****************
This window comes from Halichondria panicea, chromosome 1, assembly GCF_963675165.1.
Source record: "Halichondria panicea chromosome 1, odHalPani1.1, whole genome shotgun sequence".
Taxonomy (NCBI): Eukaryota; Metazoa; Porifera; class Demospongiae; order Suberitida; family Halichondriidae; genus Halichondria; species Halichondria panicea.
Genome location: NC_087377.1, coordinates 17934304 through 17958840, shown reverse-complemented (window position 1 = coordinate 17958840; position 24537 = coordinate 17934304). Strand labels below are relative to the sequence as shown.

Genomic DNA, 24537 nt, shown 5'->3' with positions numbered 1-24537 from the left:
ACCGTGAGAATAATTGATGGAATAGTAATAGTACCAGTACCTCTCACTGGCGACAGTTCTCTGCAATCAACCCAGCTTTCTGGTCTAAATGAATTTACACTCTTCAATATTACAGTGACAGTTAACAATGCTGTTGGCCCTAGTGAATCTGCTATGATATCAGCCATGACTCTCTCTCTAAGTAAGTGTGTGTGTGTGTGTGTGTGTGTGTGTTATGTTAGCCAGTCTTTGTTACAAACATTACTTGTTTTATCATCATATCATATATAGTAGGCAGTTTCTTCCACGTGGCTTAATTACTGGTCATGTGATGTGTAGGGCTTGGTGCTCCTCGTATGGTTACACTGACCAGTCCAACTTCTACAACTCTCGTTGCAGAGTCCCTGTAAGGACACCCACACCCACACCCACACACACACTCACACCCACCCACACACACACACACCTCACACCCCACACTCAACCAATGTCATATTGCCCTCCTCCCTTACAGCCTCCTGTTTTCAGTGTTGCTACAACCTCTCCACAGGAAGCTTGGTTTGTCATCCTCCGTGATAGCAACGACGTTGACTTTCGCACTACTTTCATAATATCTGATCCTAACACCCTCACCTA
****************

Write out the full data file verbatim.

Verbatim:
This window comes from Halichondria panicea, chromosome 1, assembly GCF_963675165.1.
Source record: "Halichondria panicea chromosome 1, odHalPani1.1, whole genome shotgun sequence".
Taxonomy (NCBI): Eukaryota; Metazoa; Porifera; class Demospongiae; order Suberitida; family Halichondriidae; genus Halichondria; species Halichondria panicea.
Genome location: NC_087377.1, coordinates 17934304 through 17958840, shown reverse-complemented (window position 1 = coordinate 17958840; position 24537 = coordinate 17934304). Strand labels below are relative to the sequence as shown.

Genomic DNA, 24537 nt, shown 5'->3' with positions numbered 1-24537 from the left:
ACCGTGAGAATAATTGATGGAATAGTAATAGTACCAGTACCTCTCACTGGCGACAGTTCTCTGCAATCAACCCAGCTTTCTGGTCTAAATGAATTTACACTCTTCAATATTACAGTGACAGTTAACAATGCTGTTGGCCCTAGTGAATCTGCTATGATATCAGCCATGACTCTCTCTCTAAGTAAGTGTGTGTGTGTGTGTGTGTGTGTGTGTTATGTTAGCCAGTCTTTGTTACAAACATTACTTGTTTTATCATCATATCATATATAGTAGGCAGTTTCTTCCACGTGGCTTAATTACTGGTCATGTGATGTGTAGGGCTTGGTGCTCCTCGTATGGTTACACTGACCAGTCCAACTTCTACAACTCTCGTTGCAGAGTCCCTGTAAGGACACCCACACCCACACCCACACACACACTCACACCCACCCACACACACACACACCTCACACCCCACACTCAACCAATGTCATATTGCCCTCCTCCCTTACAGCCTCCTGTTTTCAGTGTTGCTACAACCTCTCCACAGGAAGCTTGGTTTGTCATCCTCCGTGATAGCAACGACGTTGACTTTCGCACTACTTTCATAATATCTGATCCTAACACCCTCACCTA